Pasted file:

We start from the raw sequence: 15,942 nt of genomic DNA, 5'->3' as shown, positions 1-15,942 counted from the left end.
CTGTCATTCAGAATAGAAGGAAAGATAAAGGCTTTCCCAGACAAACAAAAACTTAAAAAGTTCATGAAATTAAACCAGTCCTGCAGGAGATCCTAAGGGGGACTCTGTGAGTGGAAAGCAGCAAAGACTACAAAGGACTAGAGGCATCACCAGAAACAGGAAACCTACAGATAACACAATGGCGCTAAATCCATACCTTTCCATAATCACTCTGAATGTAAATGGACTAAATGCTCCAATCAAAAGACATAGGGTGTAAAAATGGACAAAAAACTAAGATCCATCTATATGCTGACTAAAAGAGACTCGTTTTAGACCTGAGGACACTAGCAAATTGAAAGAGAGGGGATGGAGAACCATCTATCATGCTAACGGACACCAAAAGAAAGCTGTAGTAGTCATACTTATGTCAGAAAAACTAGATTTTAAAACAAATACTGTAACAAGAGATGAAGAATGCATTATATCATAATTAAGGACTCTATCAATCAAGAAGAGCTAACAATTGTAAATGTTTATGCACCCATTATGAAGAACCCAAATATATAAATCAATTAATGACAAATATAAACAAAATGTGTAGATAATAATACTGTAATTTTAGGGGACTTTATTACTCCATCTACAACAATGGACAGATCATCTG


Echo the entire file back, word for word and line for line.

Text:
We start from the raw sequence: 15,942 nt of genomic DNA, 5'->3' as shown, positions 1-15,942 counted from the left end.
CTGTCATTCAGAATAGAAGGAAAGATAAAGGCTTTCCCAGACAAACAAAAACTTAAAAAGTTCATGAAATTAAACCAGTCCTGCAGGAGATCCTAAGGGGGACTCTGTGAGTGGAAAGCAGCAAAGACTACAAAGGACTAGAGGCATCACCAGAAACAGGAAACCTACAGATAACACAATGGCGCTAAATCCATACCTTTCCATAATCACTCTGAATGTAAATGGACTAAATGCTCCAATCAAAAGACATAGGGTGTAAAAATGGACAAAAAACTAAGATCCATCTATATGCTGACTAAAAGAGACTCGTTTTAGACCTGAGGACACTAGCAAATTGAAAGAGAGGGGATGGAGAACCATCTATCATGCTAACGGACACCAAAAGAAAGCTGTAGTAGTCATACTTATGTCAGAAAAACTAGATTTTAAAACAAATACTGTAACAAGAGATGAAGAATGCATTATATCATAATTAAGGACTCTATCAATCAAGAAGAGCTAACAATTGTAAATGTTTATGCACCCATTATGAAGAACCCAAATATATAAATCAATTAATGACAAATATAAACAAAATGTGTAGATAATAATACTGTAATTTTAGGGGACTTTATTACTCCATCTACAACAATGGACAGATCATCTG